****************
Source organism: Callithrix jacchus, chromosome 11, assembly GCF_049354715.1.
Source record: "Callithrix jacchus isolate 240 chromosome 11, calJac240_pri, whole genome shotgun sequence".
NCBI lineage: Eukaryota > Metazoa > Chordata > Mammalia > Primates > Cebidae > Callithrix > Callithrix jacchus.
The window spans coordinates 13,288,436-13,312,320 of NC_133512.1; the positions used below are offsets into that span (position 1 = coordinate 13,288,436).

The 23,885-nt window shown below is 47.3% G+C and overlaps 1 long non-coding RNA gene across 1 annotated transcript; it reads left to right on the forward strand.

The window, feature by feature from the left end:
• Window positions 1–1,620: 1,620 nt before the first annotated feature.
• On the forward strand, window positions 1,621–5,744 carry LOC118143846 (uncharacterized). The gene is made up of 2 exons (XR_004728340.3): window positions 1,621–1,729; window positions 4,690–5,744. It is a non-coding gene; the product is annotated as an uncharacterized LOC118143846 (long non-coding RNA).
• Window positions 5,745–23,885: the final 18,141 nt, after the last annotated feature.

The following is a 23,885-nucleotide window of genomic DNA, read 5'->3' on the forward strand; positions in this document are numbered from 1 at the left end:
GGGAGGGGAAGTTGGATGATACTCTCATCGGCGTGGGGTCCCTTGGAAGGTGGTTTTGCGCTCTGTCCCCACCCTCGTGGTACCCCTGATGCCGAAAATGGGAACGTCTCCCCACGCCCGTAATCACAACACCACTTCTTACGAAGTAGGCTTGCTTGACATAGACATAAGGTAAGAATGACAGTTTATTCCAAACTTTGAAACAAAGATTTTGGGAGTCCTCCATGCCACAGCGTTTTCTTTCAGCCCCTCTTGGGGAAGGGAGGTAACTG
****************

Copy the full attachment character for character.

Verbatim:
Source organism: Callithrix jacchus, chromosome 11, assembly GCF_049354715.1.
Source record: "Callithrix jacchus isolate 240 chromosome 11, calJac240_pri, whole genome shotgun sequence".
NCBI lineage: Eukaryota > Metazoa > Chordata > Mammalia > Primates > Cebidae > Callithrix > Callithrix jacchus.
The window spans coordinates 13,288,436-13,312,320 of NC_133512.1; the positions used below are offsets into that span (position 1 = coordinate 13,288,436).

The 23,885-nt window shown below is 47.3% G+C and overlaps 1 long non-coding RNA gene across 1 annotated transcript; it reads left to right on the forward strand.

The window, feature by feature from the left end:
• Window positions 1–1,620: 1,620 nt before the first annotated feature.
• On the forward strand, window positions 1,621–5,744 carry LOC118143846 (uncharacterized). The gene is made up of 2 exons (XR_004728340.3): window positions 1,621–1,729; window positions 4,690–5,744. It is a non-coding gene; the product is annotated as an uncharacterized LOC118143846 (long non-coding RNA).
• Window positions 5,745–23,885: the final 18,141 nt, after the last annotated feature.

The following is a 23,885-nucleotide window of genomic DNA, read 5'->3' on the forward strand; positions in this document are numbered from 1 at the left end:
GGGAGGGGAAGTTGGATGATACTCTCATCGGCGTGGGGTCCCTTGGAAGGTGGTTTTGCGCTCTGTCCCCACCCTCGTGGTACCCCTGATGCCGAAAATGGGAACGTCTCCCCACGCCCGTAATCACAACACCACTTCTTACGAAGTAGGCTTGCTTGACATAGACATAAGGTAAGAATGACAGTTTATTCCAAACTTTGAAACAAAGATTTTGGGAGTCCTCCATGCCACAGCGTTTTCTTTCAGCCCCTCTTGGGGAAGGGAGGTAACTG